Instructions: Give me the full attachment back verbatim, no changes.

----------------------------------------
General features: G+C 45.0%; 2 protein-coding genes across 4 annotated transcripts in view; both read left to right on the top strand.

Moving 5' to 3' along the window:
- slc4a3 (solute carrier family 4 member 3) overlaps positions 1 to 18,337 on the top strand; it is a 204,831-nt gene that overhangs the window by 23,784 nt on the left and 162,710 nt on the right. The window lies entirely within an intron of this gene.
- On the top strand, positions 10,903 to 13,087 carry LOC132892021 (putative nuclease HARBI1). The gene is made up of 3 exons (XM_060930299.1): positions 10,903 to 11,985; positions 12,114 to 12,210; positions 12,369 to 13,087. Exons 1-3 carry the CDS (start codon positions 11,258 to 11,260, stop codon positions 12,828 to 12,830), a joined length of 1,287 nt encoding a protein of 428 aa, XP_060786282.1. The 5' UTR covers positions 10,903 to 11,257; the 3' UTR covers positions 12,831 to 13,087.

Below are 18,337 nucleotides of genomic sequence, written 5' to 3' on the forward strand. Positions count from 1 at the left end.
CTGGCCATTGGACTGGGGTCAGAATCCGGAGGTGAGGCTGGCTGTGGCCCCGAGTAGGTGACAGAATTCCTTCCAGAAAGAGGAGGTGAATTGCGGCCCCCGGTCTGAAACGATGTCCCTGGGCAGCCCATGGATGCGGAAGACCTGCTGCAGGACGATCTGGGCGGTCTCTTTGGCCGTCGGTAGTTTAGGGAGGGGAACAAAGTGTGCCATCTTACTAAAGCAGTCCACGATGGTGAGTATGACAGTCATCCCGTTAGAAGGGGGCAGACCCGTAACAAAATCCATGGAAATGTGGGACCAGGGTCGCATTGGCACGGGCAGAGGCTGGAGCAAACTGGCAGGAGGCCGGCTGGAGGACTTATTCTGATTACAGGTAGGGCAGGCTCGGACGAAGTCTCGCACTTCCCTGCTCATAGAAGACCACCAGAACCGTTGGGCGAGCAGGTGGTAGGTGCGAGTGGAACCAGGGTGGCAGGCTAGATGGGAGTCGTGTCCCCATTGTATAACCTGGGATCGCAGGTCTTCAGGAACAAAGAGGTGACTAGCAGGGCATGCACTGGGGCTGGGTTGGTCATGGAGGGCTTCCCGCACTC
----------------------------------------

General features: G+C 45.0%; 2 protein-coding genes across 4 annotated transcripts in view; both read left to right on the top strand.

Moving 5' to 3' along the window:
- slc4a3 (solute carrier family 4 member 3) overlaps positions 1 to 18,337 on the top strand; it is a 204,831-nt gene that overhangs the window by 23,784 nt on the left and 162,710 nt on the right. The window lies entirely within an intron of this gene.
- On the top strand, positions 10,903 to 13,087 carry LOC132892021 (putative nuclease HARBI1). The gene is made up of 3 exons (XM_060930299.1): positions 10,903 to 11,985; positions 12,114 to 12,210; positions 12,369 to 13,087. Exons 1-3 carry the CDS (start codon positions 11,258 to 11,260, stop codon positions 12,828 to 12,830), a joined length of 1,287 nt encoding a protein of 428 aa, XP_060786282.1. The 5' UTR covers positions 10,903 to 11,257; the 3' UTR covers positions 12,831 to 13,087.

Below are 18,337 nucleotides of genomic sequence, written 5' to 3' on the forward strand. Positions count from 1 at the left end.
CTGGCCATTGGACTGGGGTCAGAATCCGGAGGTGAGGCTGGCTGTGGCCCCGAGTAGGTGACAGAATTCCTTCCAGAAAGAGGAGGTGAATTGCGGCCCCCGGTCTGAAACGATGTCCCTGGGCAGCCCATGGATGCGGAAGACCTGCTGCAGGACGATCTGGGCGGTCTCTTTGGCCGTCGGTAGTTTAGGGAGGGGAACAAAGTGTGCCATCTTACTAAAGCAGTCCACGATGGTGAGTATGACAGTCATCCCGTTAGAAGGGGGCAGACCCGTAACAAAATCCATGGAAATGTGGGACCAGGGTCGCATTGGCACGGGCAGAGGCTGGAGCAAACTGGCAGGAGGCCGGCTGGAGGACTTATTCTGATTACAGGTAGGGCAGGCTCGGACGAAGTCTCGCACTTCCCTGCTCATAGAAGACCACCAGAACCGTTGGGCGAGCAGGTGGTAGGTGCGAGTGGAACCAGGGTGGCAGGCTAGATGGGAGTCGTGTCCCCATTGTATAACCTGGGATCGCAGGTCTTCAGGAACAAAGAGGTGACTAGCAGGGCATGCACTGGGGCTGGGTTGGTCATGGAGGGCTTCCCGCACTC